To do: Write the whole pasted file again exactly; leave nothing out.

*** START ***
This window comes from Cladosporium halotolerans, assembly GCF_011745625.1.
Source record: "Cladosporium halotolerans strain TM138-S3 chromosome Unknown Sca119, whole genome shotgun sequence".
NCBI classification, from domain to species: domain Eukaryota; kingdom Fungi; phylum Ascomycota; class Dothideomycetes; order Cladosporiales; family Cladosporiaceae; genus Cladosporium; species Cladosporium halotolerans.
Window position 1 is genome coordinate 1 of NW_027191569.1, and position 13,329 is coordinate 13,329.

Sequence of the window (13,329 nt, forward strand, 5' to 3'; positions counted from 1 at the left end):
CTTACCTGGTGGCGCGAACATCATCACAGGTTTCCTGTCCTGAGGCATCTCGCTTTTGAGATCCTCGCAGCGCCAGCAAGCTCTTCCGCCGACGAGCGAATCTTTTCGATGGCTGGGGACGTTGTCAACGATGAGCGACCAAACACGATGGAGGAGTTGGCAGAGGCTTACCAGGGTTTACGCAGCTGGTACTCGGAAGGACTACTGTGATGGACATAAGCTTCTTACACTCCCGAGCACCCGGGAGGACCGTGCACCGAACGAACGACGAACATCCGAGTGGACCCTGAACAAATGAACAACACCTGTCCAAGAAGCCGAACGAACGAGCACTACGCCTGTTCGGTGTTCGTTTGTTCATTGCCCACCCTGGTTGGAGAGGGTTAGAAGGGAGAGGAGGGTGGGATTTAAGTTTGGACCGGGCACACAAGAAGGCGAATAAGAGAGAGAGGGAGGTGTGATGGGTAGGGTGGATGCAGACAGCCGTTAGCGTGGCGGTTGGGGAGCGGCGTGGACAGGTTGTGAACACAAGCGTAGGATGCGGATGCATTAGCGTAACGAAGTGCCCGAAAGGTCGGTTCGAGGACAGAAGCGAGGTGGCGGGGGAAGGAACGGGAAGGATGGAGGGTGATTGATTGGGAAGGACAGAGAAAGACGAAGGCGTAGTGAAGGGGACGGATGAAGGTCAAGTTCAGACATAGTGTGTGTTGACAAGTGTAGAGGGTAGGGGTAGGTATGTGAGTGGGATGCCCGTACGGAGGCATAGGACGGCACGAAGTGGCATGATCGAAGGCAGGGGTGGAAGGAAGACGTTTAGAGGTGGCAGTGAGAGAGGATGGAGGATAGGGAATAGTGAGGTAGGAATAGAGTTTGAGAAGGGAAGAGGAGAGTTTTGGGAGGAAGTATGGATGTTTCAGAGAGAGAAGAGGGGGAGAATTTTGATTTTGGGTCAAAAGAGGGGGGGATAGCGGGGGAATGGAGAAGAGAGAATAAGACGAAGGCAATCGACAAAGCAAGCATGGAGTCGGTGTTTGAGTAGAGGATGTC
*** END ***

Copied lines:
This window comes from Cladosporium halotolerans, assembly GCF_011745625.1.
Source record: "Cladosporium halotolerans strain TM138-S3 chromosome Unknown Sca119, whole genome shotgun sequence".
NCBI classification, from domain to species: domain Eukaryota; kingdom Fungi; phylum Ascomycota; class Dothideomycetes; order Cladosporiales; family Cladosporiaceae; genus Cladosporium; species Cladosporium halotolerans.
Window position 1 is genome coordinate 1 of NW_027191569.1, and position 13,329 is coordinate 13,329.

Sequence of the window (13,329 nt, forward strand, 5' to 3'; positions counted from 1 at the left end):
CTTACCTGGTGGCGCGAACATCATCACAGGTTTCCTGTCCTGAGGCATCTCGCTTTTGAGATCCTCGCAGCGCCAGCAAGCTCTTCCGCCGACGAGCGAATCTTTTCGATGGCTGGGGACGTTGTCAACGATGAGCGACCAAACACGATGGAGGAGTTGGCAGAGGCTTACCAGGGTTTACGCAGCTGGTACTCGGAAGGACTACTGTGATGGACATAAGCTTCTTACACTCCCGAGCACCCGGGAGGACCGTGCACCGAACGAACGACGAACATCCGAGTGGACCCTGAACAAATGAACAACACCTGTCCAAGAAGCCGAACGAACGAGCACTACGCCTGTTCGGTGTTCGTTTGTTCATTGCCCACCCTGGTTGGAGAGGGTTAGAAGGGAGAGGAGGGTGGGATTTAAGTTTGGACCGGGCACACAAGAAGGCGAATAAGAGAGAGAGGGAGGTGTGATGGGTAGGGTGGATGCAGACAGCCGTTAGCGTGGCGGTTGGGGAGCGGCGTGGACAGGTTGTGAACACAAGCGTAGGATGCGGATGCATTAGCGTAACGAAGTGCCCGAAAGGTCGGTTCGAGGACAGAAGCGAGGTGGCGGGGGAAGGAACGGGAAGGATGGAGGGTGATTGATTGGGAAGGACAGAGAAAGACGAAGGCGTAGTGAAGGGGACGGATGAAGGTCAAGTTCAGACATAGTGTGTGTTGACAAGTGTAGAGGGTAGGGGTAGGTATGTGAGTGGGATGCCCGTACGGAGGCATAGGACGGCACGAAGTGGCATGATCGAAGGCAGGGGTGGAAGGAAGACGTTTAGAGGTGGCAGTGAGAGAGGATGGAGGATAGGGAATAGTGAGGTAGGAATAGAGTTTGAGAAGGGAAGAGGAGAGTTTTGGGAGGAAGTATGGATGTTTCAGAGAGAGAAGAGGGGGAGAATTTTGATTTTGGGTCAAAAGAGGGGGGGATAGCGGGGGAATGGAGAAGAGAGAATAAGACGAAGGCAATCGACAAAGCAAGCATGGAGTCGGTGTTTGAGTAGAGGATGTC